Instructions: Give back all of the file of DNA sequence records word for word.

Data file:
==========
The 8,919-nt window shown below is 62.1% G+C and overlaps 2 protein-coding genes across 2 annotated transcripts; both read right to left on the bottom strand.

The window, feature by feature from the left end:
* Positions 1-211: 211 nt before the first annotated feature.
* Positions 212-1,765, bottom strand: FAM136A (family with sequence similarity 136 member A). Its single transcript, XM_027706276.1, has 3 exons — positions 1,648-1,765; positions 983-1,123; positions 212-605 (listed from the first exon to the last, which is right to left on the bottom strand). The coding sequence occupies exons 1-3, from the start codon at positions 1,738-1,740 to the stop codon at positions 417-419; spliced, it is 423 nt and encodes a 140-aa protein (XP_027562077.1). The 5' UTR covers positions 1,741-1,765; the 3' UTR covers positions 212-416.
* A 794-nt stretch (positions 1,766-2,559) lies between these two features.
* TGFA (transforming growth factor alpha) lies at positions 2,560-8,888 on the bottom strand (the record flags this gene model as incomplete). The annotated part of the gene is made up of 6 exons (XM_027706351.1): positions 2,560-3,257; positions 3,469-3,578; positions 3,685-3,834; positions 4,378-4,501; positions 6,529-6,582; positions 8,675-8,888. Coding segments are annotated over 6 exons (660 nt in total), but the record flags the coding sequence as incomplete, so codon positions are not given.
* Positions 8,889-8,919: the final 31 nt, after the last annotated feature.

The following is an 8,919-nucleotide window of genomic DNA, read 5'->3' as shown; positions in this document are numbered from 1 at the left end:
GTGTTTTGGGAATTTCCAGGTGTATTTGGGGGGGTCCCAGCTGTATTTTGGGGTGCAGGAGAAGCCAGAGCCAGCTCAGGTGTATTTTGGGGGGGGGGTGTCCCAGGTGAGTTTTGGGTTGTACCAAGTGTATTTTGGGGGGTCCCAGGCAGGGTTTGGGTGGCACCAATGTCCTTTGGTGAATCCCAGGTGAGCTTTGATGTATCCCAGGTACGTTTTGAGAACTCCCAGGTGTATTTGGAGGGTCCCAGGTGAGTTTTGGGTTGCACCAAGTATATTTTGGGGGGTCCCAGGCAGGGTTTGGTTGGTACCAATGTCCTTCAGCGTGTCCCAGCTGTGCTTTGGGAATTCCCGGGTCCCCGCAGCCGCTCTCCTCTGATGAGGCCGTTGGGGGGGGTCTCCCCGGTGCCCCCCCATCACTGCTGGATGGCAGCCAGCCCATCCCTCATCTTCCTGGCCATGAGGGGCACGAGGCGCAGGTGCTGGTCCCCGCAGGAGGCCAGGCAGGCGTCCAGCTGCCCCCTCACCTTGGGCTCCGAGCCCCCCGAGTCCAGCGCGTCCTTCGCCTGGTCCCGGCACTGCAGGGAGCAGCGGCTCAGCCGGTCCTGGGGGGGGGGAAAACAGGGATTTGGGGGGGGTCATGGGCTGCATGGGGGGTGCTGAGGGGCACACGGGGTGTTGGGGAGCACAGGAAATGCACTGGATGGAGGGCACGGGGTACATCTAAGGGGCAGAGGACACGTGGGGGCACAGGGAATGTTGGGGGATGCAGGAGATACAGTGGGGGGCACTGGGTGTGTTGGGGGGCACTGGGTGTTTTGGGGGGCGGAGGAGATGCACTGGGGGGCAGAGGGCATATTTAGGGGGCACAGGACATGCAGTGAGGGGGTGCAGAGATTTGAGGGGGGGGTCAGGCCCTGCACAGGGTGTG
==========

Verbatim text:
The 8,919-nt window shown below is 62.1% G+C and overlaps 2 protein-coding genes across 2 annotated transcripts; both read right to left on the bottom strand.

The window, feature by feature from the left end:
* Positions 1-211: 211 nt before the first annotated feature.
* Positions 212-1,765, bottom strand: FAM136A (family with sequence similarity 136 member A). Its single transcript, XM_027706276.1, has 3 exons — positions 1,648-1,765; positions 983-1,123; positions 212-605 (listed from the first exon to the last, which is right to left on the bottom strand). The coding sequence occupies exons 1-3, from the start codon at positions 1,738-1,740 to the stop codon at positions 417-419; spliced, it is 423 nt and encodes a 140-aa protein (XP_027562077.1). The 5' UTR covers positions 1,741-1,765; the 3' UTR covers positions 212-416.
* A 794-nt stretch (positions 1,766-2,559) lies between these two features.
* TGFA (transforming growth factor alpha) lies at positions 2,560-8,888 on the bottom strand (the record flags this gene model as incomplete). The annotated part of the gene is made up of 6 exons (XM_027706351.1): positions 2,560-3,257; positions 3,469-3,578; positions 3,685-3,834; positions 4,378-4,501; positions 6,529-6,582; positions 8,675-8,888. Coding segments are annotated over 6 exons (660 nt in total), but the record flags the coding sequence as incomplete, so codon positions are not given.
* Positions 8,889-8,919: the final 31 nt, after the last annotated feature.

The following is an 8,919-nucleotide window of genomic DNA, read 5'->3' as shown; positions in this document are numbered from 1 at the left end:
GTGTTTTGGGAATTTCCAGGTGTATTTGGGGGGGTCCCAGCTGTATTTTGGGGTGCAGGAGAAGCCAGAGCCAGCTCAGGTGTATTTTGGGGGGGGGGTGTCCCAGGTGAGTTTTGGGTTGTACCAAGTGTATTTTGGGGGGTCCCAGGCAGGGTTTGGGTGGCACCAATGTCCTTTGGTGAATCCCAGGTGAGCTTTGATGTATCCCAGGTACGTTTTGAGAACTCCCAGGTGTATTTGGAGGGTCCCAGGTGAGTTTTGGGTTGCACCAAGTATATTTTGGGGGGTCCCAGGCAGGGTTTGGTTGGTACCAATGTCCTTCAGCGTGTCCCAGCTGTGCTTTGGGAATTCCCGGGTCCCCGCAGCCGCTCTCCTCTGATGAGGCCGTTGGGGGGGGTCTCCCCGGTGCCCCCCCATCACTGCTGGATGGCAGCCAGCCCATCCCTCATCTTCCTGGCCATGAGGGGCACGAGGCGCAGGTGCTGGTCCCCGCAGGAGGCCAGGCAGGCGTCCAGCTGCCCCCTCACCTTGGGCTCCGAGCCCCCCGAGTCCAGCGCGTCCTTCGCCTGGTCCCGGCACTGCAGGGAGCAGCGGCTCAGCCGGTCCTGGGGGGGGGGAAAACAGGGATTTGGGGGGGGTCATGGGCTGCATGGGGGGTGCTGAGGGGCACACGGGGTGTTGGGGAGCACAGGAAATGCACTGGATGGAGGGCACGGGGTACATCTAAGGGGCAGAGGACACGTGGGGGCACAGGGAATGTTGGGGGATGCAGGAGATACAGTGGGGGGCACTGGGTGTGTTGGGGGGCACTGGGTGTTTTGGGGGGCGGAGGAGATGCACTGGGGGGCAGAGGGCATATTTAGGGGGCACAGGACATGCAGTGAGGGGGTGCAGAGATTTGAGGGGGGGGTCAGGCCCTGCACAGGGTGTG